The commonalities between the acquired startups are striking, but each of the acquirers is different—they cover a fairly wide range of industries, tech concerns, and markets. And as we’ve pointed out before, a good exit strategy requires market-participant thinking. The key to finding an acquirer is to understand the value of your company in the mind of a specific target buyer. So the next thing we did with this data was to break it down on a per-acquirer basis.

First, funding by acquired companies: for the 9 acquiring companies in the dataset with the most acquisitions, we looked at the reported funding amount of each target, and looked at the range of funding amounts of the acquired companies to understand the purchasing behavior of the buyer.

The variance among funding amounts (and therefore acquisition price) of acquisitions within each acquirer ranged from fairly tight (Palantir) to fairly broad (Uber)—but most appeared to target a company of a certain value, and that’s where the more striking variance appeared across the set of acquirers. In other words: if you’re seeking an acquisition, you may want to take a good look at the companies your target acquirer has bought in the past to see if you fit the profile of a company they think makes a good addition to the business—and if they’re typically willing to pay the sticker price for a business with your valuation.

We also looked at the distribution of age, by acquirer, by target. Here, Airbnb and Palantir seem to have a much tighter thesis about the age and stage of a good acquisition, whereas the We Company seems to be more age-agnostic.

Here, again, it’s worth understanding your buyer. It’s like dating—tolerance for age range varies substantially, both person to person and acquirer to acquirer. Some companies may believe that a more established organization is harder to integrate, or that waiting until an acquired company is established enough to function as a semi-independent new wing of the business makes more sense for them.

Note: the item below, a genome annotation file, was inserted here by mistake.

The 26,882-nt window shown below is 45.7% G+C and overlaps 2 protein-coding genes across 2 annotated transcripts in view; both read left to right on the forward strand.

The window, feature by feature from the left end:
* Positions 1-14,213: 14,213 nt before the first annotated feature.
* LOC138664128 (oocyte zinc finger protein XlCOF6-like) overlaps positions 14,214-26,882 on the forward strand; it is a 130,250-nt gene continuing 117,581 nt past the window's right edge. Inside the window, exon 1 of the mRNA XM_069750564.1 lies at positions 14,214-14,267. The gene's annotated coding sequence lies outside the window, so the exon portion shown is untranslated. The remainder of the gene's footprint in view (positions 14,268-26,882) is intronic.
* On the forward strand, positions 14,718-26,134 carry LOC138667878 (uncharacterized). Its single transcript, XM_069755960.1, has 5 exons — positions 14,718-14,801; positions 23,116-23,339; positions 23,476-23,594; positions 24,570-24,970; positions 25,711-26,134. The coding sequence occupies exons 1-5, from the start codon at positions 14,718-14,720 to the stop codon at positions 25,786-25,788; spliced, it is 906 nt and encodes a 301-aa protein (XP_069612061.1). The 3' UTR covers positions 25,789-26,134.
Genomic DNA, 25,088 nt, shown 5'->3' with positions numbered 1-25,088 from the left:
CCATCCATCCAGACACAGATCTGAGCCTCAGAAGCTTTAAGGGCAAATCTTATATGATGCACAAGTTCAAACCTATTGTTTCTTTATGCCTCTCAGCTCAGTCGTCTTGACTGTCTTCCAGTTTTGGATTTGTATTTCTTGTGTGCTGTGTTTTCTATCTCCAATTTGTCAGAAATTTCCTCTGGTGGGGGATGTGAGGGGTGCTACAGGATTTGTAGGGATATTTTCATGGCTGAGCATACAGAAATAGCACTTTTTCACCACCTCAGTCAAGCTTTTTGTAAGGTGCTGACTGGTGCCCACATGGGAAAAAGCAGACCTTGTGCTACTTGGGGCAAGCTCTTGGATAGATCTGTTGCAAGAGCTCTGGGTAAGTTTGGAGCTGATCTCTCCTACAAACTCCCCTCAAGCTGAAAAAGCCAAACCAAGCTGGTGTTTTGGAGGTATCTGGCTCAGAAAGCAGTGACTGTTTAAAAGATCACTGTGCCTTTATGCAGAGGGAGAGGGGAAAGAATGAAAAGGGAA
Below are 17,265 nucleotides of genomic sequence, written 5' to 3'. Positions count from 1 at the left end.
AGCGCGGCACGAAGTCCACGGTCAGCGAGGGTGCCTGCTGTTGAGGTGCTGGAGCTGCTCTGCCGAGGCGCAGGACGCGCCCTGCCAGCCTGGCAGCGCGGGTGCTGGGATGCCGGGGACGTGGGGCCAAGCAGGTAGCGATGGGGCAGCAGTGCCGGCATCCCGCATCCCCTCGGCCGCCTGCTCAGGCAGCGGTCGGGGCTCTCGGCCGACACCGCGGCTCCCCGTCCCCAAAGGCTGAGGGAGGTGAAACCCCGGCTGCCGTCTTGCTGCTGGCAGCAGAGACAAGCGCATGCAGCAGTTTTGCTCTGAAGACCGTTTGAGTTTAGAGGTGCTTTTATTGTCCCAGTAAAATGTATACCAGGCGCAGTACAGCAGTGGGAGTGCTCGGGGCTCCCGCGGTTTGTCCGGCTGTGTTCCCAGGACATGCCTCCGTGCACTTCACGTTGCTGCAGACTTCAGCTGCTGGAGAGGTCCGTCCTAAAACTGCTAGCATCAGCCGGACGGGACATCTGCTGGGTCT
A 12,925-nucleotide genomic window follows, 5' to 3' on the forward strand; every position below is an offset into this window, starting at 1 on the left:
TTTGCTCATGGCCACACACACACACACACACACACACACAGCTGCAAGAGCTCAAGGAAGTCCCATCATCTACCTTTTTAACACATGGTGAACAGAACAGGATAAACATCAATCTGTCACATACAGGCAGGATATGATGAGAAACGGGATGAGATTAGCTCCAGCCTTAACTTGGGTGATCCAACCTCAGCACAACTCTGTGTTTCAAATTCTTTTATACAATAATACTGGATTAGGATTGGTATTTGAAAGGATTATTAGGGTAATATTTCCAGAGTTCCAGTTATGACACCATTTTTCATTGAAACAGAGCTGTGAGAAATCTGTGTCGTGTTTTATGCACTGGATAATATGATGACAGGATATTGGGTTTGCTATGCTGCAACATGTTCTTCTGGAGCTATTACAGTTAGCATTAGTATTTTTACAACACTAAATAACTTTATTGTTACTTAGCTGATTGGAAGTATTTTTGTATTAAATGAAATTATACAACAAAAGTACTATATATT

But that variance largely vanishes when we look at pre-acquisition funding rounds.

Except for Uber and the We Company, almost all acquisitions by these giants were companies that had done less than 3 rounds of financing:

Age of acquisition by acquirer looks pretty close to the same as number of fundraising rounds, too—Uber, the We Company, and Airbnb are more willing to acquirer companies that have raised a few times, but not by much, and not that often.

So, know who you’re talking to and what their buying habits are, but in all cases, it seems like your best bet at finding a viable exit by acquisition will almost always be in your first five years and before your fourth round.

How to go public through private sale

From this data, it’s clear that acquisitions by 2019’s large class of IPO and pre-IPO companies follow logic that is both idiosyncratic to the acquirer and common to the industry. To give your startup a good shot at an M&A, there are a few things you as a founder might want to keep an eye on:

  1. Court the best investors you can, and understand their networks.Since just a few investment groups led the pack in picking startups that successfully sold to big companies, you’ll have your best shot if you can land a round with one of these groups participating. There is a chicken-and-egg question here: are the best teams getting funded by these investors (making M&A fitness inevitable); are these investors the “smartest money” available; or perhaps both?
  2. Start early. Because acquisition by a company in this set was mostly available only to companies in their first few rounds and the first handful of years, founders should start thinking about who they should be talking to fairly early in their company’s story. Acquisitions are long, sometimes grueling conversations, so to be acquired in year four or five, you’ll probably need to have started working on finding one as early as year three.
  3. Know your value; know your buyer. The most significant differences among acquirers were for price (as represented in this data set by funding round) and, to a much lesser extent, age/stage. The key to a good exit strategy is to understand which potential buyers will find your company to be a valuable addition to their operation at a price that will satisfy your investors, so make sure you understand the acquisition history of each specific buyer to maximize your chances of a successful exit.

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Riding the Coattail: M&A by 2019's IPO Tech Companies